Tutor: Joan Bachenko, Linguistic Technologies, Inc.
Speech recognizers incorporate three core modules: the decoder, which performs pattern matching; the language model, which defines the vocabulary and word patterns; and the acoustic model, which defines the phone set and phone patterns. The process of recognition is essentially a series of guesses among thousands of hypotheses. The job of language and acoustic models is to represent the hypotheses and their likelihood in order to maximize the recognizer's chances of getting the right output for speech input. This workshop will focus on language modeling and on experiments in language model optimization. Training data, language model software and access to a high quality speech recognizer will be made available to participating students.
A language model (LM) is a probabilistic model trained on text data. Most LMs today are trigram models (where "gram" is a word) that back off to bigrams and unigrams and use a smoothing technique to handle sparse data. For working speech recognition systems, the LM is only as good as the text that it trains on. Hence texts are usually taken from some limited domain, e.g. airline reservations or radiology, in order to constrain the set of hypotheses that the LM makes available. If the training text is too limited, however, the LM will fail to represent ngrams that are likely to be spoken.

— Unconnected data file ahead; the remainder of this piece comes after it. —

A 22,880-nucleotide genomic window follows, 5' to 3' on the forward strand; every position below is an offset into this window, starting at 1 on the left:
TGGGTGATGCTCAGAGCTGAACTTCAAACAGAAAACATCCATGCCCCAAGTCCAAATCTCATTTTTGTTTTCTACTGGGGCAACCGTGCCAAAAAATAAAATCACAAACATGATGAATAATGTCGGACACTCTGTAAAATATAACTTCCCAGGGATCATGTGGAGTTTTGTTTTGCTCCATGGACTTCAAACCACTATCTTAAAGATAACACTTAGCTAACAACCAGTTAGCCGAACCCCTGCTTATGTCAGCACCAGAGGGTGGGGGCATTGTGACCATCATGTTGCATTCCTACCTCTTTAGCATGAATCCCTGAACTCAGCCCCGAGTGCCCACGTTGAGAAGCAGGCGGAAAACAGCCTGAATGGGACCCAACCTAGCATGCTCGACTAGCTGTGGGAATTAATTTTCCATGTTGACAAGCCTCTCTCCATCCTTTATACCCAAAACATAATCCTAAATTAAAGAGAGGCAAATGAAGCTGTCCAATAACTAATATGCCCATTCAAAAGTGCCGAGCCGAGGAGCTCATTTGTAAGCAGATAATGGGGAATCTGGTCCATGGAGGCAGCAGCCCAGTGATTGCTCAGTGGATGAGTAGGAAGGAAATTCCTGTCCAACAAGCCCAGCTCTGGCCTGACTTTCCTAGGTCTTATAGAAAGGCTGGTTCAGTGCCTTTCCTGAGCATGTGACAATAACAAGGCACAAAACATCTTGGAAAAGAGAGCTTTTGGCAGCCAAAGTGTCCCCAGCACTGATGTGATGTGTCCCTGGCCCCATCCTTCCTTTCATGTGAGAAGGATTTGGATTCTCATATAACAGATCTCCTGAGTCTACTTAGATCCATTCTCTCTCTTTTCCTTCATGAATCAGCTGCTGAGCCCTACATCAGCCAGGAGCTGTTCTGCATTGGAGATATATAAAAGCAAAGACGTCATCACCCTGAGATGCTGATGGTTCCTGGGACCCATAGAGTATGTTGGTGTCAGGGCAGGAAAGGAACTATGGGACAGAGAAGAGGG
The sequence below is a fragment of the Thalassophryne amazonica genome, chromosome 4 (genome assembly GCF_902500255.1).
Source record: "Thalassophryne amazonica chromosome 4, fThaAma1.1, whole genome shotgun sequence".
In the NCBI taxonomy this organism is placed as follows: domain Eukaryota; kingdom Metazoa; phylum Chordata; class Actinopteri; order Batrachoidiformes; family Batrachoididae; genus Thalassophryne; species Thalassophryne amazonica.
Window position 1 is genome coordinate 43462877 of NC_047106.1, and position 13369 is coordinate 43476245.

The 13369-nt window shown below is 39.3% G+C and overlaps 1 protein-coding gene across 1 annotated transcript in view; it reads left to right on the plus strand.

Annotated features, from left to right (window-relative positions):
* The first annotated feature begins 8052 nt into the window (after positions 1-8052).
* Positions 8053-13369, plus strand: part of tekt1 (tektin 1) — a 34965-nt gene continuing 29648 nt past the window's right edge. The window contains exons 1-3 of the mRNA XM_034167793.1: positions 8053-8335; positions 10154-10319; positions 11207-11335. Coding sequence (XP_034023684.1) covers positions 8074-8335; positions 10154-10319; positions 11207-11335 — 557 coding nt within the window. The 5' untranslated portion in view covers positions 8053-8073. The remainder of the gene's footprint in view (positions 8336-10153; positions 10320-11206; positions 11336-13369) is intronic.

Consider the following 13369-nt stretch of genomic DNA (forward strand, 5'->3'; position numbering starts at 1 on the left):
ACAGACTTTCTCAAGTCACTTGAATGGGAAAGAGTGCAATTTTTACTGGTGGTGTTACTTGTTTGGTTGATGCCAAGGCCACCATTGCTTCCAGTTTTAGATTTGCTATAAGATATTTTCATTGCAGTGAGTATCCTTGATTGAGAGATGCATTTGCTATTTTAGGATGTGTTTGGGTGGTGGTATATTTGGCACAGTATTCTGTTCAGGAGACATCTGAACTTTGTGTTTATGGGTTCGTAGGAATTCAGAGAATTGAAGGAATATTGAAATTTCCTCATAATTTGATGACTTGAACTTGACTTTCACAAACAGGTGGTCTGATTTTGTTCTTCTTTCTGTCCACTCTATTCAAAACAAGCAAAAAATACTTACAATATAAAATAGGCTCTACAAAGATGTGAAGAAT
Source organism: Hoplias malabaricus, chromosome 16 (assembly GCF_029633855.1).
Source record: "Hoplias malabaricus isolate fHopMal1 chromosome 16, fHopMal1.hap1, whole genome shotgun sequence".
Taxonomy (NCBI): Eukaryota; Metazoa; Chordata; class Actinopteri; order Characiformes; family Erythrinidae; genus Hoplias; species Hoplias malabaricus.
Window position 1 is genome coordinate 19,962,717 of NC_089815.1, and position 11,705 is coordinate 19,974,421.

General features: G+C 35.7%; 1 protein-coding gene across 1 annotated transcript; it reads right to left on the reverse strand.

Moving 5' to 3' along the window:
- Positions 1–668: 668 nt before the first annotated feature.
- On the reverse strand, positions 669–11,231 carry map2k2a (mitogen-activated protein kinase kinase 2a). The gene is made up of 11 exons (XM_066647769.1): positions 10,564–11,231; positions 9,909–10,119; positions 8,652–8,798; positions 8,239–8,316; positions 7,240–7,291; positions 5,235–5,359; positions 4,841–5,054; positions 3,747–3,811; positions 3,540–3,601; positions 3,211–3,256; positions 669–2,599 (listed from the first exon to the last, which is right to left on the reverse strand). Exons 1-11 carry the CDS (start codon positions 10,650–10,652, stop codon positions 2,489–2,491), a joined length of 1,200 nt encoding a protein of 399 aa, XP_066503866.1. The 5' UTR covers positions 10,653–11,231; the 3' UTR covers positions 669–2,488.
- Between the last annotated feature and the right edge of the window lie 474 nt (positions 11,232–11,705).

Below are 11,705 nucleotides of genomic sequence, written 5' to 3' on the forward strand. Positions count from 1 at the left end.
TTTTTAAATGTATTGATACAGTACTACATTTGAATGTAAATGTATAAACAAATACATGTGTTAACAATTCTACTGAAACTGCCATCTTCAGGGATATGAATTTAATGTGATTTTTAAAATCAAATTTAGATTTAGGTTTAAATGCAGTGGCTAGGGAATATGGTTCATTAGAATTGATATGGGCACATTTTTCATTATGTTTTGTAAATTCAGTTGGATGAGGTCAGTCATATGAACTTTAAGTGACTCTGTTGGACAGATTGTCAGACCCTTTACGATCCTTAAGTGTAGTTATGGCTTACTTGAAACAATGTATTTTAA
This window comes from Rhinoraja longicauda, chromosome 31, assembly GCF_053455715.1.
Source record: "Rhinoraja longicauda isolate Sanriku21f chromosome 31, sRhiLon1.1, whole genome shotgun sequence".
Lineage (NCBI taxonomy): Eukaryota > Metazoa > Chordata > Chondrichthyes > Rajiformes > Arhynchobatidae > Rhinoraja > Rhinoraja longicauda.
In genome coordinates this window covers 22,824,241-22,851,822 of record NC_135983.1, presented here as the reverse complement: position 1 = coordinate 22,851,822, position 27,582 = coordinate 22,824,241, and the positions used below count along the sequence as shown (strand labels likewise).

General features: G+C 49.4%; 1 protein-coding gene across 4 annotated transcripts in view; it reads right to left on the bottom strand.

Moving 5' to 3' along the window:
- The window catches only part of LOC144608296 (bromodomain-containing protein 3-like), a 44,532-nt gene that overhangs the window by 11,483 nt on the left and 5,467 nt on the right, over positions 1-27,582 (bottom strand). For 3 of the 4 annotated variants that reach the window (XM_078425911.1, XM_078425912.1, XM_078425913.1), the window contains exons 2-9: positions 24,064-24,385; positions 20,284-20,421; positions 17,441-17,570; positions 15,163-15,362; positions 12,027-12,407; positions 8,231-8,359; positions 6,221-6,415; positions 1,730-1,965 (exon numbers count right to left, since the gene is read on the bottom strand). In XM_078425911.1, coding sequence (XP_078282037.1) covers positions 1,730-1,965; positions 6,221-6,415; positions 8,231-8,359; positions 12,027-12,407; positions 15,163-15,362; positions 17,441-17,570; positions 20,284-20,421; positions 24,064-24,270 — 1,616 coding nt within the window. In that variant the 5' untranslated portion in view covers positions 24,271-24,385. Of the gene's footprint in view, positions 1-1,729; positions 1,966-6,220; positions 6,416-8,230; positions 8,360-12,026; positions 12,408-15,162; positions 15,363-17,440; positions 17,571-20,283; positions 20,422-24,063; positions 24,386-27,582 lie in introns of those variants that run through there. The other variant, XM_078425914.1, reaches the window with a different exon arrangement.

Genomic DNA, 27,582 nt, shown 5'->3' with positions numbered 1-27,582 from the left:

One question we will be addressing in the workshop is how to determine when a training text is sufficiently good for producing a good LM. Another question we will address is how to partition a training text into minimally overlapping sublanguage texts in order to build good sublanguage models. For example, is it possible to predict whether the best LM includes both pediatrics and general medicine or whether the recognizer will perform better with two distinct LMs; if the best approach is two LMs, then how should the distance between them be measured and optimized? The workshop will focus on lexical growth and LM interpolation in an attempt to provide some answers to these questions. Lexical growth is a measure of the rate at which new words are observed in a text as the text grows in size. Predictive models of lexical growth exist and will be discussed. LM interpolation is a statistical method of weighting texts in LM construction. Although interpolation is commonly used in adapting LMs to new domains, little is known about how interpolation can be used to predict LM performance.
Speech at Carnegie-Mellon University: http://www.speech.cs.cmu.edu/index.html This is one of the best toolkits for building LMs for research. You can download the CMU Statistical Language Modeling Toolkit and read the documentation.
Speech at Cambridge University: http://svr-www.eng.cam.ac.uk/research/speech Click on Links to Related Sites to visit other speech recognition laboratories. Cambridge is closely connected to Entropic Cambridge Research Laboratory, which produces a highly regarded speech recognizer called HTK (Hidden Markov Model Toolkit).
Center for Language and Speech Processing at Johns Hopkins University: http://www.clsp.jhu.edu Follow the links to workshops.
Allen, James. 1995. Natural Language Understanding. Redwook City, CA: Benjamin/Cummings Publishing. Chapter 7 and Appendix C.
Jurafsky, Dan and James H. Martin. 2000. Speech and Language Processing. Englewood Cliffs, NJ: Prentice-Hall. Chapters 5, 6, 7.
|Jennifer Suzanne Lynch||Cornell University|
|Kevin McCleary||Kent State University|
|Maria Kiskowski||University of Notre Dame|
|Jennifer Lefeaux||North Carolina State University|
|Dany Ngouyassa||Indiana University|
|Bryan Smith||Tufts University|
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